For instance, many product development teams use the Impact-Effort matrix to decide which features will be implemented next.
With this method, you’ll create a hierarchy of tasks rating them from A to E. Here’s what each letter stands for:
- A: It’s the most important task and must be tackled first.
- B and C: These are less critical than A, so you can start them after completing A.
- D: It’s that relevant task you can delegate to someone else.
- E: A less relevant task that you can eliminate from today’s schedule.
This method works well for those days when you feel like every task is a high priority.
Lastly, the MoSCoW analysis is quite popular for requirement management but can be applied to help you determine other types of priorities too. The chart is divided into four parts:
1. Must Do: High-impact tasks that are mandatory for the progress of a project.
2. Should Do: Important tasks that are not essential, but add substantial value.
3. Could Do: Low-impact tasks that still have some value.
4. Will Not Do: Lowest priority tasks.
The MoSCoW method will work better if you align your objectives with your team beforehand.
You would also like to read: The Eisenhower Box – Easiest Hack To Prioritize Your Tasks
Try The Time Blocking Technique
Time blocking is a time management technique in which you schedule your whole day. With this method, you can effectively divide the work week into smaller slots where you may keep up with recurring and one-time tasks.
A time block is made of single tasks and events or a cluster of similar small assignments. To get into time blocking properly, you’ll need a calendar where you can visually organize time blocks so that your work is not interrupted and your time is not double booked.
Time blocking can help with the recurring and one-time tasks dilemma.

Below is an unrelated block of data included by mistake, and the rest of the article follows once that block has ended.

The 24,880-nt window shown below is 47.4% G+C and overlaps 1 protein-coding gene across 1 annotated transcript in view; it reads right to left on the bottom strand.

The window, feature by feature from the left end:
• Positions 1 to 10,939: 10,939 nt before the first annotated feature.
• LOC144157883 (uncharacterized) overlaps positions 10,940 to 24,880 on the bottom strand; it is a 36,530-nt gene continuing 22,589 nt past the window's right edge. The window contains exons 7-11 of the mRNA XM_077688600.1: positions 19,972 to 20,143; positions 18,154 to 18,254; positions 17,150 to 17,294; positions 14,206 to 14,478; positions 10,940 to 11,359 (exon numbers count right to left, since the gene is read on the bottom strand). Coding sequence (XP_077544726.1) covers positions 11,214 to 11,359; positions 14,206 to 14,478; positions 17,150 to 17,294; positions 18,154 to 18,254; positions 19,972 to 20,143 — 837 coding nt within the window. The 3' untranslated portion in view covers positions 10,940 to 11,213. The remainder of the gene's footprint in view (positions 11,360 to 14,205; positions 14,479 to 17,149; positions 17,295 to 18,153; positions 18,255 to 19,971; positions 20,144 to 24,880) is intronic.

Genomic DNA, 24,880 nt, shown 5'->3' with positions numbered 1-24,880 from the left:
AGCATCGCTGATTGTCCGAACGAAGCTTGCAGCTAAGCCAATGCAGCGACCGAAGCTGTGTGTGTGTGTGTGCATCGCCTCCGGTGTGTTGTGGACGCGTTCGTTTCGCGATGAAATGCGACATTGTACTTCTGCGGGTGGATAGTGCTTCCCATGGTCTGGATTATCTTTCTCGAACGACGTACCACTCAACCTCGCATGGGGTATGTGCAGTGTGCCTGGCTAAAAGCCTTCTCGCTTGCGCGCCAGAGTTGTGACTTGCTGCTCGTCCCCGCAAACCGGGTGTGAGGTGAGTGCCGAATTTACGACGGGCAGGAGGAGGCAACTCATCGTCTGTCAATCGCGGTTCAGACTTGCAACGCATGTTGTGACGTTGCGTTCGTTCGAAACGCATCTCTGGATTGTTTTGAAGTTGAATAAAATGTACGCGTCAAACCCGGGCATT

For example, you can create a two-hour time block daily to complete the regular operational tasks. Or you could designate Mondays and Wednesdays for recurring tasks and meetings, leaving the rest of the week for strategy, creative thinking, and other one-time tasks.
Time blocking is a highly flexible time management technique that can adapt to your personal routine and schedule and help you make the most out of them. Luckily, time blocking is Akiflow’s specialty, and our all-in-one tool can assist you in finding a balance between recurring and one-time tasks.
Manage your tasks with Akiflow
Akiflow steps up the time blocking method with its highly visual interface and calendar. You can schedule tasks in the built-in calendar and sync it with other tools, such as Google Calendar and Outlook Calendar. This way, other team members won’t be able to overbook your time.
Other than the time blocking features, you can also set some of your tasks and events as recurring for those assignments that you must complete every day or every week. By doing so, you won’t forget to tackle those tiny operational tasks that can have a substantial long-term impact.
Akiflow also helps you visualize what your priorities are. You can use the priority tags to signal a task’s urgency, use the labels to identify which project they belong to, and set a high priority as your goal for the day.
You can turn Akiflow into your task and time management hub by integrating it with all other productivity and communication tools you use regularly. Start your free trial today and begin your ultimate productivity journey with Akiflow.
Making the time to execute all recurring and one-time tasks can be tricky, but finding this balance is an essential skill for all professionals.
You start by identifying what recurring and one-time mean in your work context and setting your priorities. Then, you can try implementing the time blocking technique to help you make time for all your assignments.
Regardless of the method chosen to find a better balance for your tasks, you can count on Akiflow to smooth your productivity workflow.